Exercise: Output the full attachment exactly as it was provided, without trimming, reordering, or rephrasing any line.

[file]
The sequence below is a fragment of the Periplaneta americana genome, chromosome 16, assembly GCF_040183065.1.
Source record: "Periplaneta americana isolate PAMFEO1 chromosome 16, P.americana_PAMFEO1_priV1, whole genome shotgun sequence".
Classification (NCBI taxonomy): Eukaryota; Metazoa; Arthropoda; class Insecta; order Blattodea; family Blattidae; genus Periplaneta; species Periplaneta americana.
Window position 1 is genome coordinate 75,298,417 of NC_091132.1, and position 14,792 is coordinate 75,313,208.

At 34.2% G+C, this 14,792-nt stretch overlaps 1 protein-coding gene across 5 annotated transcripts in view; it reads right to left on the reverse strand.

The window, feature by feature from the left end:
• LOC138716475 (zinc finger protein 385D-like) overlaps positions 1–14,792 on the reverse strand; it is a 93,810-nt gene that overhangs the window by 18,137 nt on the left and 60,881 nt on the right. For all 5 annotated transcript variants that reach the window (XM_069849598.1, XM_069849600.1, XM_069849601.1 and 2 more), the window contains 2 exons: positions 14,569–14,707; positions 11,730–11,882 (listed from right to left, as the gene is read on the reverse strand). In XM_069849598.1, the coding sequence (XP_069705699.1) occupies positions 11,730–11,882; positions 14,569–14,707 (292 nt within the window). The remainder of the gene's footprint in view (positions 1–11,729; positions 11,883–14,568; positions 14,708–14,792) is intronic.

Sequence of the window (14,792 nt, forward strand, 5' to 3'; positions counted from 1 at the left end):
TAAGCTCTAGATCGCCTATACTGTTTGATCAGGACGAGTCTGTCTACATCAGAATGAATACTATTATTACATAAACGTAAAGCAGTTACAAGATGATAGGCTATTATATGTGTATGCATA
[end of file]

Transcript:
The sequence below is a fragment of the Periplaneta americana genome, chromosome 16, assembly GCF_040183065.1.
Source record: "Periplaneta americana isolate PAMFEO1 chromosome 16, P.americana_PAMFEO1_priV1, whole genome shotgun sequence".
Classification (NCBI taxonomy): Eukaryota; Metazoa; Arthropoda; class Insecta; order Blattodea; family Blattidae; genus Periplaneta; species Periplaneta americana.
Window position 1 is genome coordinate 75,298,417 of NC_091132.1, and position 14,792 is coordinate 75,313,208.

At 34.2% G+C, this 14,792-nt stretch overlaps 1 protein-coding gene across 5 annotated transcripts in view; it reads right to left on the reverse strand.

The window, feature by feature from the left end:
• LOC138716475 (zinc finger protein 385D-like) overlaps positions 1–14,792 on the reverse strand; it is a 93,810-nt gene that overhangs the window by 18,137 nt on the left and 60,881 nt on the right. For all 5 annotated transcript variants that reach the window (XM_069849598.1, XM_069849600.1, XM_069849601.1 and 2 more), the window contains 2 exons: positions 14,569–14,707; positions 11,730–11,882 (listed from right to left, as the gene is read on the reverse strand). In XM_069849598.1, the coding sequence (XP_069705699.1) occupies positions 11,730–11,882; positions 14,569–14,707 (292 nt within the window). The remainder of the gene's footprint in view (positions 1–11,729; positions 11,883–14,568; positions 14,708–14,792) is intronic.

Sequence of the window (14,792 nt, forward strand, 5' to 3'; positions counted from 1 at the left end):
TAAGCTCTAGATCGCCTATACTGTTTGATCAGGACGAGTCTGTCTACATCAGAATGAATACTATTATTACATAAACGTAAAGCAGTTACAAGATGATAGGCTATTATATGTGTATGCATA